- Install the extension on a test machine. Look in about:support under Extensions to find the GUID.
- Look in the Profile directory (ex:
%APPDATA%\Mozilla\Firefox\Profileson Win7; to find it, click Show Folder in about:support), then under "extensions" for the add-on you want. Note whether it is a single .xpi file (basically a zip file) or extracted to a folder with multiple files.
- Decide how you want to deploy it. The simplest method is to drop the .xpi or folder into the program directory
/distribution/extensions, but this only works for profiles created after the extension is installed. Also, if you manually update firefox by re-installing it, this directory will be deleted, so make sure you re-install the extensions as well. See Integrating add-ons into Firefox/ for alternative methods.
Also keep in mind: Add-on scopes redux
Changes Over Time
Changes in Directory Structure
The directory structure within the program directory has changed twice. When you read descriptions that were written before version 21 came out, you must take these changes into account:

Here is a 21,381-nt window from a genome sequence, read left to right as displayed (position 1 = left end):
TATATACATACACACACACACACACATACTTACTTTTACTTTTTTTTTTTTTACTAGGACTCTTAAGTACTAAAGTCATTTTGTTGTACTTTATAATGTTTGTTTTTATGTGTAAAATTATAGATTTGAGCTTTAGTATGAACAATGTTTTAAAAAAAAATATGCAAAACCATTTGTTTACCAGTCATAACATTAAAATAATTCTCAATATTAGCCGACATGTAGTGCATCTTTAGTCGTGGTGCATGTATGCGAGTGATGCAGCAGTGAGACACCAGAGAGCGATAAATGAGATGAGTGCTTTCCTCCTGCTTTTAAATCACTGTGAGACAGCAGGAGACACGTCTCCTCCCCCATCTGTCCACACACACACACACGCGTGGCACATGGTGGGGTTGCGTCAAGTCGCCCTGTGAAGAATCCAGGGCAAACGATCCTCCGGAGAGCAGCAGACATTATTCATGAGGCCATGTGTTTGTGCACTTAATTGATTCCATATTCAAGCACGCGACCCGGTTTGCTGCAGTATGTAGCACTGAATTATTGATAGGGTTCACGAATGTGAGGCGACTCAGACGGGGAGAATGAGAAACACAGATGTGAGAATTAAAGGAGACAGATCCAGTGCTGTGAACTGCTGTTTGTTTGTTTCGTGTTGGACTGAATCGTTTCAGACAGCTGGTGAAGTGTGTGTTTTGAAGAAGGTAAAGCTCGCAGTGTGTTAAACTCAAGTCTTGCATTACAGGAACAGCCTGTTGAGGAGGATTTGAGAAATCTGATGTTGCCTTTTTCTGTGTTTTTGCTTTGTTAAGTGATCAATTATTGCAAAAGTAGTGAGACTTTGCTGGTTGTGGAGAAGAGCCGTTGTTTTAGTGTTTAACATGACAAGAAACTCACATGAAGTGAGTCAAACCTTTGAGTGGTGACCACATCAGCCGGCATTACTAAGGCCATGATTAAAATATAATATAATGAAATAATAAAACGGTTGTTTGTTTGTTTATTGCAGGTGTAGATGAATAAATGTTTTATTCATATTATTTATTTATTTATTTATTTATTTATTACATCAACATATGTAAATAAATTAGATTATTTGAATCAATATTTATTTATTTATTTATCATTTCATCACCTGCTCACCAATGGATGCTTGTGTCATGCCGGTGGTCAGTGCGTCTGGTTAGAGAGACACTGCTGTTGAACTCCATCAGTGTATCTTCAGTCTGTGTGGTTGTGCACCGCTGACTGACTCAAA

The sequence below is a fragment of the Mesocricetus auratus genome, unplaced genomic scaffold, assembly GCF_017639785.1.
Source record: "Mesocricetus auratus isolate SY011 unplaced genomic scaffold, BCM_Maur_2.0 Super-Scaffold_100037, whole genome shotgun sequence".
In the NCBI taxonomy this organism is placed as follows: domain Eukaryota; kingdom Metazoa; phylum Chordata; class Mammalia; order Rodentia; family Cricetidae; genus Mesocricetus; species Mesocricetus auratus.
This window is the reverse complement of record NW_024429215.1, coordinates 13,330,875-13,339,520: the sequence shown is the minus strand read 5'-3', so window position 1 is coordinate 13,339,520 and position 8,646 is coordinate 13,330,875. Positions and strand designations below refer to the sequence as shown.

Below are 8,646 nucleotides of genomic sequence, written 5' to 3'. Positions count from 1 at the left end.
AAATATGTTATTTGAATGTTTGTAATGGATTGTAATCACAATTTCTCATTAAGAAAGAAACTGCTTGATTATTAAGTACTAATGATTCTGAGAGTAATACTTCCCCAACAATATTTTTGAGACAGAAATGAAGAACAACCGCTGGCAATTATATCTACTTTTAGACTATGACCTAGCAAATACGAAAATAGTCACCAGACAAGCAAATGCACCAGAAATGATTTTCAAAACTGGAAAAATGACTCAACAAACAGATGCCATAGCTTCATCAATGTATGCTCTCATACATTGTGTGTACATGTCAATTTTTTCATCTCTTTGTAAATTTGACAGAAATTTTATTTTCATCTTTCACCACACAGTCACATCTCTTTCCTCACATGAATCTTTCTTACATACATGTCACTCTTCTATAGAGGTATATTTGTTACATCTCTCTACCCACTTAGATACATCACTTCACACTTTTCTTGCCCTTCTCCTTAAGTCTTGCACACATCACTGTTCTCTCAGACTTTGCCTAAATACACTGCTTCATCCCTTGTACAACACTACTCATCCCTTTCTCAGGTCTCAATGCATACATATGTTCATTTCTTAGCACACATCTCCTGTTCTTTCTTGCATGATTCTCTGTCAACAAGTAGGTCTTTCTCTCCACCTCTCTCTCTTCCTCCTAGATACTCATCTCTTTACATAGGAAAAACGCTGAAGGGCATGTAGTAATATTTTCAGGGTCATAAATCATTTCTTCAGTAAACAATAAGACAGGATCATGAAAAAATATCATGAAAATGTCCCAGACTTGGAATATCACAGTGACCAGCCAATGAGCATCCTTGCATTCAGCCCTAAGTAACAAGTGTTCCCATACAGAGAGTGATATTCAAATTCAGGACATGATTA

- In version 14 some of the pref settings stopped working when they were in a file in directory
defaults/pref. The fix was to create a directory
defaults/preferencesand put them there.
- In version 21 the new directory named
browserwas created. The file
override.iniand the directories
searchpluginswere moved there. Plug-ins in the directory
pluginscan be reactivated by setting the preference
Custom settings in
defaults/pref that worked in a version of Firefox before 21 may fail in a current or future version. If this happens, copy or move your customized files into the corresponding directories in
browser/defaults/preferences and redeploy.
Mac Directory Change
Due to Apple's stricter approach to software signing, as of about version 35 or so configuration files should now be placed relative to
mozilla.cfg should go there, and
Changes in ESR 24 and newer with Adobe PDF Files
Firefox RR 19.x changed the default viewer for Adobe PDF files to use the internal Firefox viewer. This change is now in the ESR version as of 24.x, and the setting (on Windows) is changed to use the internal Firefox viewer when upgrading from 17.x, even if an external viewer had already been configured. The name of the Content Type is also changed from Adobe Acrobat Document to Portable Document Format (PDF), which makes it difficult to locate via the Tools, Options, Applications tab. To disable this, set
pdfjs.disabled to true as in the example file above.